Transferring a Motor Vehicle outside of Probate

Typically a person who creates a living trust is advised not to transfer title to her or his motor vehicle.  This is because the California Department of Motor Vehicles has created a simple streamlined method for transferring a vehicle when someone has died.  All you have to do is fill out a couple of documents.  The first is an Affidavit for Transfer Without Probate.  The second is a Statement of Facts.  By presenting these forms to the DMV and paying the appropriate fees, a motor vehicle can be transferred easily.  If there are issues with the vehicle, such as unpaid and overdue registration fees or need for a smog check, you will have to address those issues in order to complete the transfer of title.

Click here to visit the California DMV page explaining the process and providing the required forms via download.

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The Stiff Rules of a Probate Sale with Court Confirmation Hold Many Surprises

We all know that we want to avoid probate if possible.  But why?  This blog post by realtor, Antonio Cardenas, spells out nicely why California residents should ensure that their home and other real property is titled in a living trust.

Click here to read Mr. Cardenas’ blog post.

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Leaving a Legacy

Usually with estate planning, the financial aspects get the focus.  However, there are also non-financial reasons for estate planning.  Often those reasons are as valuable or even more valuable than the financial reasons to the trust maker.  This is clear when we talk about a guardian being named for young children who survive you.  But there are other ways to leave a legacy.  Click here to read more.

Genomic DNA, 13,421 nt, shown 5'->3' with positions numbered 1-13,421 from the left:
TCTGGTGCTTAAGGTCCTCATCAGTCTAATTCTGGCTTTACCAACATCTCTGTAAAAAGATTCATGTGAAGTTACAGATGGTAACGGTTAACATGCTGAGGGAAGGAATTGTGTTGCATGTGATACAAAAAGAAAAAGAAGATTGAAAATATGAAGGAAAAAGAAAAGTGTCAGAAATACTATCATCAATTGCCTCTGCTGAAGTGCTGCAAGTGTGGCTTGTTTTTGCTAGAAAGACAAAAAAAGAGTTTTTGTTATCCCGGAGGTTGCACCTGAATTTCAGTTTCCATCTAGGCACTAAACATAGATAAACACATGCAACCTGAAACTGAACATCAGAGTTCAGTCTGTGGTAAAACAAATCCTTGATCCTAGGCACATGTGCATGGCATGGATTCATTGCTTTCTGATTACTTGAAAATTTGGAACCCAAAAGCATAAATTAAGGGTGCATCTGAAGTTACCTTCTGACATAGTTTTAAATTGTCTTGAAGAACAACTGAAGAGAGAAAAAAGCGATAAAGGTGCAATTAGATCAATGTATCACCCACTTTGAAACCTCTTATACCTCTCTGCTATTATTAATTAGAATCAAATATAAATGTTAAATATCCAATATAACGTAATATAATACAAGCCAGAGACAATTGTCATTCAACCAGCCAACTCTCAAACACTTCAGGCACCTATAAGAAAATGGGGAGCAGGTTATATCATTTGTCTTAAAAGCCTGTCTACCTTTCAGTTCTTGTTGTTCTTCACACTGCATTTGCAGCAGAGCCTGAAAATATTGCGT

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Does your therapist have a professional will?

Therapists are required by their ethical and/or legal standards to have a plan in place in the event they die or become incapacitated (often called a “professional will”).  Unfortunately, many if not most psychotherapists and counselors do not have such a plan in place.  Some do not know that such a requirement even exists.  Others simply haven’t gotten around to doing this, just like many others haven’t gotten around to creating a foundational estate plan.  And yet others simply do not know where to go to create such a plan, because services in this arena are sorely lacking and often inadequate or problematic.

The reasons for this requirement is fairly straightforward.  If a therapist dies or becomes incapacitated, first and foremost, we do not want the therapist’s patients to find out by coming to the therapist’s office for an appointment and finding the therapist mysteriously missing for a period of time.  We want a system in place so that patients will be notified and referred to an appropriate clinician as soon as it is realistically possible to do so.  The other reason has to do with patients’ right to their clinical files and to confidentiality.  Under federal and state laws, clinical files must be kept for a prescribed amount of time so that a patient or other appropriate person might have access to such files even after treatment has ended.  These files must be handled by an appropriate clinician (and not the therapist’s friend or spouse, unless that person happens to be an appropriate licensed clinician) who will safeguard patient confidentiality and destroy the files at the appropriate time.

If you are in therapy, you should ask your therapist if she/he has a professional will.  Gadi Zohar has created specialized terms in his living trusts to fulfill this ethical/legal requirement.  Also, is an inexpensive and easy alternative for therapists who are not necessarily inclined toward an entire estate plan.

Below are some of the rules that apply to California therapists.  More information on particular laws and ethical rules can be found at TherapistWill’s facebook page.

Licensed Marriage and Family Therapists: California Association or Marriage and Family Therapists Code of Ethics Rule 1.3